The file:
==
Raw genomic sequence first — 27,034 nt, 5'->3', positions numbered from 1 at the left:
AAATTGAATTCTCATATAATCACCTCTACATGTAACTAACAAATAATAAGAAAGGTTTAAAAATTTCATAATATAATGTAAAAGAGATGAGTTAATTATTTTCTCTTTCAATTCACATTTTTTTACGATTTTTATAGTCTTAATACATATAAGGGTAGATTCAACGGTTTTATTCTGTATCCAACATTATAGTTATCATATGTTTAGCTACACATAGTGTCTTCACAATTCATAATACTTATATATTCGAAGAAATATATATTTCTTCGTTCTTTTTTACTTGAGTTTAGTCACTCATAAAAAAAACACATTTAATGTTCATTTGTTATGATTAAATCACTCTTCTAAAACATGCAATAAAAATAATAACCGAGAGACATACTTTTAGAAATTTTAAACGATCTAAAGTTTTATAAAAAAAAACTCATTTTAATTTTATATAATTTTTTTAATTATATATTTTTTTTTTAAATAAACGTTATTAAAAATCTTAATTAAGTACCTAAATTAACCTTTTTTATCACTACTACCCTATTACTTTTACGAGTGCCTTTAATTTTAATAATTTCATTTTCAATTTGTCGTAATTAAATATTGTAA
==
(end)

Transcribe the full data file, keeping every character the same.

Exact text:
Raw genomic sequence first — 27,034 nt, 5'->3', positions numbered from 1 at the left:
AAATTGAATTCTCATATAATCACCTCTACATGTAACTAACAAATAATAAGAAAGGTTTAAAAATTTCATAATATAATGTAAAAGAGATGAGTTAATTATTTTCTCTTTCAATTCACATTTTTTTACGATTTTTATAGTCTTAATACATATAAGGGTAGATTCAACGGTTTTATTCTGTATCCAACATTATAGTTATCATATGTTTAGCTACACATAGTGTCTTCACAATTCATAATACTTATATATTCGAAGAAATATATATTTCTTCGTTCTTTTTTACTTGAGTTTAGTCACTCATAAAAAAAACACATTTAATGTTCATTTGTTATGATTAAATCACTCTTCTAAAACATGCAATAAAAATAATAACCGAGAGACATACTTTTAGAAATTTTAAACGATCTAAAGTTTTATAAAAAAAAACTCATTTTAATTTTATATAATTTTTTTAATTATATATTTTTTTTTTAAATAAACGTTATTAAAAATCTTAATTAAGTACCTAAATTAACCTTTTTTATCACTACTACCCTATTACTTTTACGAGTGCCTTTAATTTTAATAATTTCATTTTCAATTTGTCGTAATTAAATATTGTAA